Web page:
The PhysX API


This chapter covers the basic patterns common to the PhysX application programming interface (API.) We are committed to keeping this API stable and backwards-compatible from one minor release to the next, to protect the investment you make in your integration code.

The PhysX API is composed primarily of abstract interface classes. Classes, enumerations and functions defined by the API have the prefix Px.


There is currently one section of the public API which does not have the Px prefix: the PhysX Visual Debugger connection library which has the prefix Pvd.

The PhysX libraries also expose some classes and functions that are not part of the public API. These are primarily containers and platform abstractions that are required to build the PhysX libraries which are distributed as source, and are also used in the samples. They can be recognized because they do not have the Px prefix. Even though they are in principle accessible to users, they are largely undocumented and we do not maintain compatibility of this code between PhysX versions. For that reason we recommend strongly against their use in applications.

Memory Management

PhysX performs all allocations via the PxAllocatorCallback interface. You must implement this interface in order to initialize PhysX:

class PxAllocatorCallback
    virtual ~PxAllocatorCallback() {}
    virtual void* allocate(size_t size, const char* typeName, const char* filename,
        int line) = 0;
    virtual void deallocate(void* ptr) = 0;

The size of the request is specified in bytes, and PhysX requires that the memory that is returned be 16-byte aligned. On many platforms malloc() returns memory that is 16-byte aligned, and on Windows the system function _aligned_malloc() provides this capability. The other parameters to allocate() are a string which identifies the type of allocation, and the __FILE__ and __LINE__ location inside PhysX code where the allocation was made. Refer to PxAllocatorCallback::allocate() to find out more about them.

A simple implementation of the allocator callback class can be found in the PhysX Extensions library, see class PxDefaultAllocatorCallback.


On some platforms PhysX uses system library calls to determine the correct type name, and the system function that returns the type name may call the system memory allocator. If you are instrumenting system memory allocations, you may observe this behavior. To prevent PhysX requesting type names, disable allocation names using the method PxFoundation::setReportAllocationNames().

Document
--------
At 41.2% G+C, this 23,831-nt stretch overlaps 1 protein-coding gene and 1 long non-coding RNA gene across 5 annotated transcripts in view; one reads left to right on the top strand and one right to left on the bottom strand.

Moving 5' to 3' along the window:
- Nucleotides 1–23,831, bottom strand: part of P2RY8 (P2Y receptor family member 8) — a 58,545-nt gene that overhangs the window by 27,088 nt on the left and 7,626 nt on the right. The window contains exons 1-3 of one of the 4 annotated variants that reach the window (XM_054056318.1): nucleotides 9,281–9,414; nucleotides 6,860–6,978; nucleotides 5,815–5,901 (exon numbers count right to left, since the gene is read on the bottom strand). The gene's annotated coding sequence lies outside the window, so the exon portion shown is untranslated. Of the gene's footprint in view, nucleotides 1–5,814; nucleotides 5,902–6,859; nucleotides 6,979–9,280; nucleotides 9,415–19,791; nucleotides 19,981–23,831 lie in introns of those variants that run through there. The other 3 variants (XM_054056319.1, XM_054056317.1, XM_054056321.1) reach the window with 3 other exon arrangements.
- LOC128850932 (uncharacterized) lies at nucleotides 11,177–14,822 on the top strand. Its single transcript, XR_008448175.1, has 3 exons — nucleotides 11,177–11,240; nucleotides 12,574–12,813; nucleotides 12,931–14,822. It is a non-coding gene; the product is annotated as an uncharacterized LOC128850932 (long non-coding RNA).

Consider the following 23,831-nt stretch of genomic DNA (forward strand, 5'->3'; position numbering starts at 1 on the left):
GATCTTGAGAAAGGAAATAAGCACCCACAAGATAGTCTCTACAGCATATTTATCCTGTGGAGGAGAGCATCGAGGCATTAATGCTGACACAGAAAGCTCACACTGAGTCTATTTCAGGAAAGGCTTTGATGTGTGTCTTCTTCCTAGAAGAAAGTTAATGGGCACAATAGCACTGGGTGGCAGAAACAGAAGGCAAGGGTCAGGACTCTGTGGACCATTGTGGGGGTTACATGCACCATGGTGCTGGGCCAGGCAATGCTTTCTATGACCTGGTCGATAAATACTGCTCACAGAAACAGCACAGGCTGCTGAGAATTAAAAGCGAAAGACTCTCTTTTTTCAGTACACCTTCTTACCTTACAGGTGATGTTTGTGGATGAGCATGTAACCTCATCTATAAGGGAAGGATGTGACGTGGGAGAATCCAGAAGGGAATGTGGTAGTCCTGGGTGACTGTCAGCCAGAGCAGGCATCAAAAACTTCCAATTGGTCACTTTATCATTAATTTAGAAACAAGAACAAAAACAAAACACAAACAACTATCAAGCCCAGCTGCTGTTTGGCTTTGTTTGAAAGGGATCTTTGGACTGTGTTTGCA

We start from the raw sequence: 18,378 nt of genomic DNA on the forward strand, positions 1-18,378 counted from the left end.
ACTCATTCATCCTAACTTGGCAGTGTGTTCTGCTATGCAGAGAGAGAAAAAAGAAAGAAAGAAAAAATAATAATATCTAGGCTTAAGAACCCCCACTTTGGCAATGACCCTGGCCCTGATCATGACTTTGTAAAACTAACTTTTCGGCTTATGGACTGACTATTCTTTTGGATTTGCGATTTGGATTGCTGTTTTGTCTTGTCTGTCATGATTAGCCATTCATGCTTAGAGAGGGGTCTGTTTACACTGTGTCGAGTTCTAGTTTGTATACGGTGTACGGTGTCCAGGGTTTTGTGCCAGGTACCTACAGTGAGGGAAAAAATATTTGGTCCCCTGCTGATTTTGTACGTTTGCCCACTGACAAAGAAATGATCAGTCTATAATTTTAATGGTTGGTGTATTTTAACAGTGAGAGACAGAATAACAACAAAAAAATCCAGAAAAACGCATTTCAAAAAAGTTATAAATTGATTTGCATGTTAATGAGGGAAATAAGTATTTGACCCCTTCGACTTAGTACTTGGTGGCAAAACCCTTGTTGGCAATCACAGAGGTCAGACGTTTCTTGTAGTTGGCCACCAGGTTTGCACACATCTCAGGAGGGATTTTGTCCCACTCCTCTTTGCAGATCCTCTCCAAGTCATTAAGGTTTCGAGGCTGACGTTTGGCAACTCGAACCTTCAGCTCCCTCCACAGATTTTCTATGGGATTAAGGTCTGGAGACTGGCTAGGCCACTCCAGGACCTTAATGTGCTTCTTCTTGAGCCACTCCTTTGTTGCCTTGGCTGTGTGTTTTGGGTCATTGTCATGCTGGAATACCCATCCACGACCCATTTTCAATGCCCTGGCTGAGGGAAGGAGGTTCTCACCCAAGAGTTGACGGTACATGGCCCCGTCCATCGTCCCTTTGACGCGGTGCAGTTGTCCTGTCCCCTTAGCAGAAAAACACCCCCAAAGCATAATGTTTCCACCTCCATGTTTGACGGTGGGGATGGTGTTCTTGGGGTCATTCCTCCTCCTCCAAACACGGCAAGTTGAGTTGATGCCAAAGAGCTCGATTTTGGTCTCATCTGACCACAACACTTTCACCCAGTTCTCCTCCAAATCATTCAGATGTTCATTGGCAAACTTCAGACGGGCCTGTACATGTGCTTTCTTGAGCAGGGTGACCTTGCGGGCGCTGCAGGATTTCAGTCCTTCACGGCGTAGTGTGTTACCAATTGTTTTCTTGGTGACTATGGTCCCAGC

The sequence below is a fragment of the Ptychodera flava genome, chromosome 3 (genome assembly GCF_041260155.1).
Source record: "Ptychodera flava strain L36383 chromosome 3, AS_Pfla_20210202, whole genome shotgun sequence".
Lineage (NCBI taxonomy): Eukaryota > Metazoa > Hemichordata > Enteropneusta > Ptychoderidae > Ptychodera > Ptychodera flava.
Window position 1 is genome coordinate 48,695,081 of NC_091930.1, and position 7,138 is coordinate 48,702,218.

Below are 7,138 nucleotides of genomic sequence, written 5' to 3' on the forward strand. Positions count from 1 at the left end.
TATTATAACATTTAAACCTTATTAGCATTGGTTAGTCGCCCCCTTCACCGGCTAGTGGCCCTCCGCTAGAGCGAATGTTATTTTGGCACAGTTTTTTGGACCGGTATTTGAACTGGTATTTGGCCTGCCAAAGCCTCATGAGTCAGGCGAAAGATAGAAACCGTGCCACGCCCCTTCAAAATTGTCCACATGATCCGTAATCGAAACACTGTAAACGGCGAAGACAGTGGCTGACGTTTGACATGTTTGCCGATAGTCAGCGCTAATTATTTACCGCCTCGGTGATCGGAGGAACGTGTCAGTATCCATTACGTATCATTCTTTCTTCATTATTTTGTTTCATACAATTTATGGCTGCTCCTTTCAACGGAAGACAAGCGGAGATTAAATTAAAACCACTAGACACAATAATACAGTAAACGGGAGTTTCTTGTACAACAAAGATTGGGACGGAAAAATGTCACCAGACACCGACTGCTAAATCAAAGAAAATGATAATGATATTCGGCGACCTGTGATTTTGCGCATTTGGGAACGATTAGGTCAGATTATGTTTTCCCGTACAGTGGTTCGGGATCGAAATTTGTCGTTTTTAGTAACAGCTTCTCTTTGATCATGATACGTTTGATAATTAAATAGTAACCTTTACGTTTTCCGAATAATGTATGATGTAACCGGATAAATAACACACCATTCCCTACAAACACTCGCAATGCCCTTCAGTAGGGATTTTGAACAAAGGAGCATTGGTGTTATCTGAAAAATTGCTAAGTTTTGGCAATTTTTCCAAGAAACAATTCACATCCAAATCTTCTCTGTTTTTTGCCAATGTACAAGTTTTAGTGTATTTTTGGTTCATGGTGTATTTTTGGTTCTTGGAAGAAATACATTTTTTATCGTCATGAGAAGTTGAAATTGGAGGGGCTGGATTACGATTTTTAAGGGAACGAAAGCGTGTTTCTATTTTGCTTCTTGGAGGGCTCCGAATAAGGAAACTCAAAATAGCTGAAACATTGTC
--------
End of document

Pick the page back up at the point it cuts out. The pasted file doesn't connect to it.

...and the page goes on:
You can place PhysX objects in memory owned by the application using PhysX' binary deserialization mechanism. See Serialization for details.

As an alternative to instrumenting the allocator, you can obtain detailed information about memory allocation in the PhysX Visual Debugger (see: PhysX Visual Debugger (PVD))

Error Reporting

PhysX logs all error messages through the PxErrorCallback interface. You must implement this interface in order to initialize PhysX:

class UserErrorCallback : public PxErrorCallback
    virtual void reportError(PxErrorCode::Enum code, const char* message, const char* file,
        int line)
        // error processing implementation

There is only a single function to implement, reportError. This function should log the passed message, or print it on the application's output console. For the more serious error codes eABORT, eINVALID_PARAMETER, eINVALID_OPERATION, eINTERNAL_ERROR and eOUT_OF_MEMORY, breaking into the debugger may be a more appropriate choice. Whatever you do, do not just ignore the messages.

A simple implementation of the error callback class can be found in the PhysX Extensions library, see class PxDefaultErrorCallback.

Math Classes

The common math classes used in PhysX are PxVec2, PxVec3, PxVec4, PxMat33, PxMat44, PxTransform, PxPlane and PxQuat, which are are defined in their respective header files, e.g. (SDKRoot)/Include/foundation/PxVec3.h. The types support standard operator overloads and typical math operations. Zero and identity objects where appropriate can be constructed by passing the arguments PxZero and PxIdentity respectively.